Welcome to the Kullman Lab home page:
Environmental chemicals are increasingly implicated in the etiology of many chronic diseases. In the Kullman laboratory we use molecular, comparative and functional genomic approaches to examine how exposure to environmental stressors (dys)regulate complex interactions between genotype and phenotype. Our laboratory is particularly interested in neural and endocrine pathways that govern critical steps of embryonic development. Much of our work is focused on nuclear receptors and ligand activated transcription factor signaling. These receptors facilitate the cellular response to endogenous and exogenous ligands by coordinating complex transcriptional responses. Nuclear receptors have well-defined roles during vertebrate development and it is recognized that activation and or inhibition of receptor signaling may have profound organizational effects that manifest either during embryogenesis or remain latent until juvenile development and/or adulthood (i.e. developmental basis of adult disease). The overarching goal of the lab is to establish a mechanistic understanding of the relationship between chemical-receptor interactions and resultant pleotropic and epigenetic effects influencing both human and environmental health.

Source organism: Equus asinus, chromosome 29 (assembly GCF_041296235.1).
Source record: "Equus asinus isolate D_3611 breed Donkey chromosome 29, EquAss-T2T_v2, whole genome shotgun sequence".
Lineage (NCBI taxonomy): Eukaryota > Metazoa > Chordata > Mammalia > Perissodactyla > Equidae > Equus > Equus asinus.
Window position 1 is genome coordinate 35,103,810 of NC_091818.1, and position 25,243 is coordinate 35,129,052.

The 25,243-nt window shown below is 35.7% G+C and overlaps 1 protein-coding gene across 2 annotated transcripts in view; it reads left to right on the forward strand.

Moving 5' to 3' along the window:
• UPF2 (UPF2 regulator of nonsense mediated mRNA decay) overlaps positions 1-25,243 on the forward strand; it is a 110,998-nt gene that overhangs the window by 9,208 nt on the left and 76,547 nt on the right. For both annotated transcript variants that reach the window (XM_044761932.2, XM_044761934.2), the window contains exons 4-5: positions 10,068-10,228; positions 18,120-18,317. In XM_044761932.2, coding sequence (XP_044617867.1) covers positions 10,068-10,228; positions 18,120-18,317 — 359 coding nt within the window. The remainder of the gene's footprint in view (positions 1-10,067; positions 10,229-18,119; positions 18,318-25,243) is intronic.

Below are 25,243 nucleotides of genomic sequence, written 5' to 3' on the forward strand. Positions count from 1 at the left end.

The Kullman laboratory employs a combination of in vitro (human, mouse, fish cells lines) and in vivo (small aquarium fish) models for mechanistic discovery and phenotypic determination. For in vivo studies we utilize small aquarium fish models of disease including both zebrafish (Danio rerio), and medaka (Oryzias latipes). These animals are increasingly used as vertebrate model systems for both human and environmental health. There are may benefits to these models including their suitability for forward and reverse genetic manipulation, ease of handling, transparent nature of embryos, and genetic tractability. Driving research with these comparative models is the general assumption that there are evolutionarily conserved regulatory processes associated with observed toxicities and pathologies. Discovery of conserved sets of biological responses will focuses our attention on genes and pathways that have greater biological relevance to disease etiology and pathology.
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